Roosevelt Institute | Cornell University

Endangered Bees?

By Daniel HuynhPublished March 5, 2017

Seven species of bees have been recently added to the endangered list for the first time. Researchers from Cornell University have demonstrated the significant impacts of modern agricultural practices on the declining bee population in the U.S.

For the first time ever, bees have now been added to the endangered species list. This declaration that the bee population is drastically declining has forewarns an ecological impending disaster. The seven species of bees are native to Hawaii: Hylaeus anthracinus, H. assimulans, H. facilis, H. hilaris, H. kuakea, H. longiceps, and H. mana. The decline of these species are due to human industrial activities, loss of habitat, and usage of pesticides.
Hawaii may not be the only state to have endangered bees. All over the U.S, bees are declining at an alarming rate.  Some states may actually exacerbate this issue. In March of 2016, Massachusetts lawmakers ignored a protection plan proposed by the Massachusetts Department of Agricultural Resources (MDAR) that could have revolutionized agriculture and beekeeping. The plan would have strictly regulated the usage of pesticides by solely giving states the responsibility of establishing pesticide limits. Rejection of this plan favors the pesticide industry and their limitless usage of bee-killing pesticides. Similar to Massachusetts, New York is following a similar trend; beekeepers are ignored in policy making while private pesticide companies have massively influenced lawmakers through lobbying. Last year, Cornell researchers studied 19 apple orchards in New York and the studies demonstrated that the population of wild bees significantly decreased with growing  usage of these harmful chemicals.
Over the past few decades, our agricultural strategy as a nation has moved from growing a variety of crops to cultivating row crops such as cotton, wheat, and rice. The lack of diversity  decreases the different essential nutrients that bees need to survive. Combined with the heavy unregulated usage of pesticides, our modern agricultural practices pose as a detrimental agent in the decline of the bee population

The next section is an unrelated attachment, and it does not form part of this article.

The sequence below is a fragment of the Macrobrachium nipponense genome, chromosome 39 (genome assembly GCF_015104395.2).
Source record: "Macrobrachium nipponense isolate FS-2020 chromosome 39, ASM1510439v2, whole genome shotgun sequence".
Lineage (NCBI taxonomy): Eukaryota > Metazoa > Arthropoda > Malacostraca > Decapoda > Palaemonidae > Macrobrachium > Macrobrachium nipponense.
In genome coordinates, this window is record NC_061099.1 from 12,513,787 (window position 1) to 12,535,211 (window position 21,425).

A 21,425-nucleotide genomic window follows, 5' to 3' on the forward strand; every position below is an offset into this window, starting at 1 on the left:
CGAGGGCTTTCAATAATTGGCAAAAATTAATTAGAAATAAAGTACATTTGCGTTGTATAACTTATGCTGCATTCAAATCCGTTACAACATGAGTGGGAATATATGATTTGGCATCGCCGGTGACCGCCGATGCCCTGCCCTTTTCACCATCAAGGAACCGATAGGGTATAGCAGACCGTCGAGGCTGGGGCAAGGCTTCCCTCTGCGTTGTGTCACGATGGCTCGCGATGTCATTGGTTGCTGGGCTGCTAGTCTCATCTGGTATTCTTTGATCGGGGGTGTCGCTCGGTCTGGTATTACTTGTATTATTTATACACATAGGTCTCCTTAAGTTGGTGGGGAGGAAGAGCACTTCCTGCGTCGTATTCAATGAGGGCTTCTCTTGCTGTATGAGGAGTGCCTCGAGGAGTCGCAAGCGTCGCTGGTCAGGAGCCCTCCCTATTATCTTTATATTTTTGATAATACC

Additionally, there are sociological factors that endanger American bee populations, such as the decreasing number of beekeepers in the U.S. In the 1960's there were about five million managed bee colonies. Today, there is about half that amount. Although the reason behind the declining population of bees is complicated, states can start at the policy level to preserve the species of bees that we currently have left. Some starting points could be a federal and state initiative to establish bee protection programs and stricter regulation of pesticides. Adopting a statewide pesticide regulation takes away private pesticide companies from uncontrolled usage.
Our evolving  society and its dependence on industrialization and produce are killing the biodiversity on earth. Bees are an essential cog in our ecological system.
Most plants require bees to pollinate and the declining population of bees directly affects the ability of plants to reproduce. The collapse of bees may also trigger the collapse of another species, which will in turn start a "butterfly effect" . Additionally, the decline of bees directly affects our lifestyle. One-third of the food we eat are produced from pollination. For example, without honey bees, the following foods would not exist or would have reduced yields: apples, coffee,  avocados, watermelon and other common fruits and vegetables. These foods are a common part of our daily lives and it is astonishing how an organism that is the size of a paper clip can heavily influence not only the ecosystem but also us as well.